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The networked state: New Zealand on Air and New Zealand’s pop renaissance

Published online by Cambridge University Press:  01 May 2008

Michael Scott
Department of Sociology, University of Auckland, 10 Symonds Street, Auckland 1000, New Zealand E-mail:


When New Zealand’s ‘third-way’ Labour government came to power in 1999 it placed a greater policy and funding emphasis on the arts and culture. Like other ‘promotional states’ (Cloonan 1999) the Labour government sought to support the domestic popular music industry through a voluntary radio quota. Drawing on qualitative research, this article describes the ways in which the state, through New Zealand on Air, negotiates and leverages domestic popular music artists onto commercial radio. In this process, state agents mobilise social networks to ‘join-up’ commercially appropriate artists to radio programmers. The success of this programme is based upon state agents developing an institutional isomorphism with existing music industry practices. Even so, popular music makers contest New Zealand on Air’s sympathetic policy settings by citing forms of institutional exclusion.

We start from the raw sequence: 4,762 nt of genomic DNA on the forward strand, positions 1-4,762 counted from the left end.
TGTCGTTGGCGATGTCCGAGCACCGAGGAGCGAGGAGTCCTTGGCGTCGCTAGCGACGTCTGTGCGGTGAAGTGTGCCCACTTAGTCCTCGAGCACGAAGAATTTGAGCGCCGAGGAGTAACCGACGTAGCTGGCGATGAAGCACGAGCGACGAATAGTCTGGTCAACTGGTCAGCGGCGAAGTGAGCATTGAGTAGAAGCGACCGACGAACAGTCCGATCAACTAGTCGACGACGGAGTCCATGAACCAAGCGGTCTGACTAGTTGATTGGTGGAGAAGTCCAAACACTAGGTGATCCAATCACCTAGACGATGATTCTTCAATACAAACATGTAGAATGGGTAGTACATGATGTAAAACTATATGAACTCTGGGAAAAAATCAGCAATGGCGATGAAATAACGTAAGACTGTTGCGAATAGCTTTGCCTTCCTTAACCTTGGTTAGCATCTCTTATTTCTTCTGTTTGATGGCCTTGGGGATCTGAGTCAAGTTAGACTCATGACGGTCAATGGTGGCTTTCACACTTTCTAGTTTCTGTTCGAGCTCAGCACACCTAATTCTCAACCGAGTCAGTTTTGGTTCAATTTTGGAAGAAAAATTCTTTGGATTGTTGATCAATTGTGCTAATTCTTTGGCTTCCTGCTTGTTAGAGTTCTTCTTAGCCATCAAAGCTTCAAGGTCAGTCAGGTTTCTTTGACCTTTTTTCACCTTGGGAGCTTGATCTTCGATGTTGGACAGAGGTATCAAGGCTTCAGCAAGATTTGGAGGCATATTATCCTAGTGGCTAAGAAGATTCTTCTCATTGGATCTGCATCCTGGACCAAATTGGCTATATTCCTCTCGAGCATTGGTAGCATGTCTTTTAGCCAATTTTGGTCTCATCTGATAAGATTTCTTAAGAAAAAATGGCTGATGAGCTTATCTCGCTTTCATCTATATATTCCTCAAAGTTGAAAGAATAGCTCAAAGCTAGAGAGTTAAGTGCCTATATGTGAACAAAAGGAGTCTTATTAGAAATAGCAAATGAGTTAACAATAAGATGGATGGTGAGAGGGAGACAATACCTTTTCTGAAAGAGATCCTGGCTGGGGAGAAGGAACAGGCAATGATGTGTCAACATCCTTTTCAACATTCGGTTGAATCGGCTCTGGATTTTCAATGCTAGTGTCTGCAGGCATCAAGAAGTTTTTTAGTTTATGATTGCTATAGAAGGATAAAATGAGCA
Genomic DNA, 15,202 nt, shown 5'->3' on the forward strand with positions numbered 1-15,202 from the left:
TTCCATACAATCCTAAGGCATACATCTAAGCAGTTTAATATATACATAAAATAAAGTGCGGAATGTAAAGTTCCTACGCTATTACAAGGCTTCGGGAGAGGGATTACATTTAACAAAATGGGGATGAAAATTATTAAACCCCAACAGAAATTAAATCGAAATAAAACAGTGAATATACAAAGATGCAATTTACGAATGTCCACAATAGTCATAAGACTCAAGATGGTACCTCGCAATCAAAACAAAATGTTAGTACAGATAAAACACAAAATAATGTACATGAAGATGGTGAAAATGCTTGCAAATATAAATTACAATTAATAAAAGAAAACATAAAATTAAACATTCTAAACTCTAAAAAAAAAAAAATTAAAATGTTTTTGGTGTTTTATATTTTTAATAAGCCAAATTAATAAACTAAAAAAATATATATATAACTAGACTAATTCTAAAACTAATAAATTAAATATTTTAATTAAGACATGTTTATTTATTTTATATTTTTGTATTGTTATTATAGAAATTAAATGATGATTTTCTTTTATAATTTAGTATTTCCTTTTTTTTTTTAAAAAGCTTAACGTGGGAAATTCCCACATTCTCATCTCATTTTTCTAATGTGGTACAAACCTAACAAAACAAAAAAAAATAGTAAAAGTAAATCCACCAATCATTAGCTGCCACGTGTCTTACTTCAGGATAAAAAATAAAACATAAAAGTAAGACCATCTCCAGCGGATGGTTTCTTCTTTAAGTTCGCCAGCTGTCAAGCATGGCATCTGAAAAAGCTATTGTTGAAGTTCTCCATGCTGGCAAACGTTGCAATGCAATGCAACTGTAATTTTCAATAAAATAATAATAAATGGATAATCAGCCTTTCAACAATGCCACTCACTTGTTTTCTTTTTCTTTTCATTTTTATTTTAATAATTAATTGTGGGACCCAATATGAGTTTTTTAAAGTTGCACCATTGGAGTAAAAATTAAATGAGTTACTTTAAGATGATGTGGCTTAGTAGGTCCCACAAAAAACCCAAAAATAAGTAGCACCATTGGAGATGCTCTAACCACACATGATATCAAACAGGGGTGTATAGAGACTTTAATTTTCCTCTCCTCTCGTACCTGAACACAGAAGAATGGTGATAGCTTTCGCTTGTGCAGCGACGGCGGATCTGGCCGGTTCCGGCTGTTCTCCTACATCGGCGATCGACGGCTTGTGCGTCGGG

Middle Eight
Copyright © Cambridge University Press 2008

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